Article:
Texas Instruments was in Hollywood this week to show film industry executives, reporters and cinematographers a projection system it calls “DLP Cinema” that is based on a TI “2K” microchip.
The Dallas-based company’s presentation follows by one day a similar demonstration by Sony Electronics in which it showed a new Sony projector using its own “4K” chip it claims offers picture resolution and contrast superior to 2K technology.
Sony’s projectors are a new entry in the still-developing market for digital projection — also known as digital cinema — that has been dominated by Texas Instruments since its inception in the late 1990s.
“I don’t think it changes anything,” said Doug Darrow, business manager of DLP Cinema. “We have achieved a quality level that is significant for the deployment of digital cinema.”
Darrow said the projection of movies using digital systems based on TI’s 2K chip is now equal to the best film picture on the best projection system in theaters and better than an average film picture in an average cinema multiplex.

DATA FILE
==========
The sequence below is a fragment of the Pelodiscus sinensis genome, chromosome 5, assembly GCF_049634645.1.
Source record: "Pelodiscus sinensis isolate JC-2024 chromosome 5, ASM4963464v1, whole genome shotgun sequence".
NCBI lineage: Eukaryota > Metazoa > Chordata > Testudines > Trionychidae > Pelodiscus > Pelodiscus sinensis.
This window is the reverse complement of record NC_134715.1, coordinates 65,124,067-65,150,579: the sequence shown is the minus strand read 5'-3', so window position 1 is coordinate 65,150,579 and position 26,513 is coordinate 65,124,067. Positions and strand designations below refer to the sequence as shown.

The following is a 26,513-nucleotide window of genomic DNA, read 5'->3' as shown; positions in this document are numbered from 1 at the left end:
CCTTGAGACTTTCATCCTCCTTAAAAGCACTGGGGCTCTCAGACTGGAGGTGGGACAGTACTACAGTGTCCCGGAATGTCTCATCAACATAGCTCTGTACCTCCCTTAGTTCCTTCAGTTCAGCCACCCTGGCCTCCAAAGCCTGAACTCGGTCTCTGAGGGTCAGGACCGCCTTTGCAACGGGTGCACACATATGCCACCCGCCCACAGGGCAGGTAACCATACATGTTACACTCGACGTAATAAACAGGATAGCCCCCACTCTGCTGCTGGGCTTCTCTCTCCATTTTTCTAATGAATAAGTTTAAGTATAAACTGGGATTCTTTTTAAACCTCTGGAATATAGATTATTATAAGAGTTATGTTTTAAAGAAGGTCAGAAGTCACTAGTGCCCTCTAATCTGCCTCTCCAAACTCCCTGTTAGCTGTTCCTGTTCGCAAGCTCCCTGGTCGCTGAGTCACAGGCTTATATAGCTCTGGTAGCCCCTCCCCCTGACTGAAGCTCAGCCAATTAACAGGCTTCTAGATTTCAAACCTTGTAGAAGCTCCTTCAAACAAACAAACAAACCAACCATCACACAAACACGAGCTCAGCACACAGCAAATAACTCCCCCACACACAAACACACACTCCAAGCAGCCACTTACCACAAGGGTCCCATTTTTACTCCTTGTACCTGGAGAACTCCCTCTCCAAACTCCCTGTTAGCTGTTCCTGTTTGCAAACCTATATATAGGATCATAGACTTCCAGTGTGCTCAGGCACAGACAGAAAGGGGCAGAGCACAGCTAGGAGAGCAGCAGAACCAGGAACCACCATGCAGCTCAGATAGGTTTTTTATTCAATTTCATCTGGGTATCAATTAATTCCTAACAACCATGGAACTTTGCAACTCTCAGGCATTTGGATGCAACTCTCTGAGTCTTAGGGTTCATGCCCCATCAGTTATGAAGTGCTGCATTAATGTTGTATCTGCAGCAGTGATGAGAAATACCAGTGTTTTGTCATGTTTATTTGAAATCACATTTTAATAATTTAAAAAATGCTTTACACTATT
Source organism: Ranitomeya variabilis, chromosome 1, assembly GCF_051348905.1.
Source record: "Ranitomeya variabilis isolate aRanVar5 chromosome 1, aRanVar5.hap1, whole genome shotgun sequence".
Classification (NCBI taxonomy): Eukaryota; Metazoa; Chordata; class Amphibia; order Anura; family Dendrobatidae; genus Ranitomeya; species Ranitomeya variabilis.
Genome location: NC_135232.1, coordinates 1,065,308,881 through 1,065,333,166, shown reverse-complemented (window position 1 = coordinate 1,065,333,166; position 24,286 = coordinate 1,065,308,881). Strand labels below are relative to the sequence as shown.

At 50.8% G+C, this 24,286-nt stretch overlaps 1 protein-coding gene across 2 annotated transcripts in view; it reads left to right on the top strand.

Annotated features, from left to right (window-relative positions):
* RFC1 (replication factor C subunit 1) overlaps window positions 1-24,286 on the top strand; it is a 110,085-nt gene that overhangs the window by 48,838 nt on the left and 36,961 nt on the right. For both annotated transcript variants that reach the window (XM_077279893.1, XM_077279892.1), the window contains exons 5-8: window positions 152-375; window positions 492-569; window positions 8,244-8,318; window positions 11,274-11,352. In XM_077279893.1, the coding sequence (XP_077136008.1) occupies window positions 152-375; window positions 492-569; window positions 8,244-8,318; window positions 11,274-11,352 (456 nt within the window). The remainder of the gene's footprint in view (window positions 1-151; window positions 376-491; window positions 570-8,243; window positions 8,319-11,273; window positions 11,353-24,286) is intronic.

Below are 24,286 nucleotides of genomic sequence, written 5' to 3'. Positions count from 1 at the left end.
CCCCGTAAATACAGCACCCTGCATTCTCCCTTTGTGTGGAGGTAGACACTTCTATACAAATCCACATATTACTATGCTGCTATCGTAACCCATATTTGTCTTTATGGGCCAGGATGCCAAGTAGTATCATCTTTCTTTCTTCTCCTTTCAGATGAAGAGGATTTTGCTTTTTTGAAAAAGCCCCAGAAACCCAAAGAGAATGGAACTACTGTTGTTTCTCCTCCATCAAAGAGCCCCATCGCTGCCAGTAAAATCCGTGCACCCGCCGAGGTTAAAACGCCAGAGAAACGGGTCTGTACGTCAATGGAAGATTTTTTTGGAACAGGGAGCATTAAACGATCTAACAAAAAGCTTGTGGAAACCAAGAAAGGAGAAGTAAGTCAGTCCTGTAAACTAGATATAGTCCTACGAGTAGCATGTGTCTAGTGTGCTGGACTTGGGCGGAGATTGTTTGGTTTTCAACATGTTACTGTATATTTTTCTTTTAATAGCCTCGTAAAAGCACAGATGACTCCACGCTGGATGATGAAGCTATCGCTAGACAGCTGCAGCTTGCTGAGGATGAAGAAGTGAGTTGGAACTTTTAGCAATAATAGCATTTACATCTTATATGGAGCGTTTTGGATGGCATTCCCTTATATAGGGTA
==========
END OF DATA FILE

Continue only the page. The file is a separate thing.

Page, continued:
Moreover, DLP Cinema projection systems are already being produced by manufacturers such as privately held Christie Digital Systems Inc, and Belgium’s Barco NV (BARBt.BR: Quote, Profile, Research) and Japan’s NEC Corp . Darrow said the DLP systems have proven to be “reliable and robust” in real theaters.
Sony was showing a prototype projector that won’t be ready for production until January 2005, and as a result is untested in real world applications.
Still, the market for digital projection systems isn’t expected to begin seeing significant signs of growth until next year at the earliest because technical standards and a business model supported by theater owners has yet to materialize.
Digital projection holds the promise of better picture quality for moviegoers and lower distribution costs for Hollywood’s studios.
The market could be lucrative for manufacturers as the cost of one digital system is estimated at around $100,000 per theater screen, currently. There were more than 35,100 indoor theater screens in United States at the end of 2003, according to the National Association of Theater owners..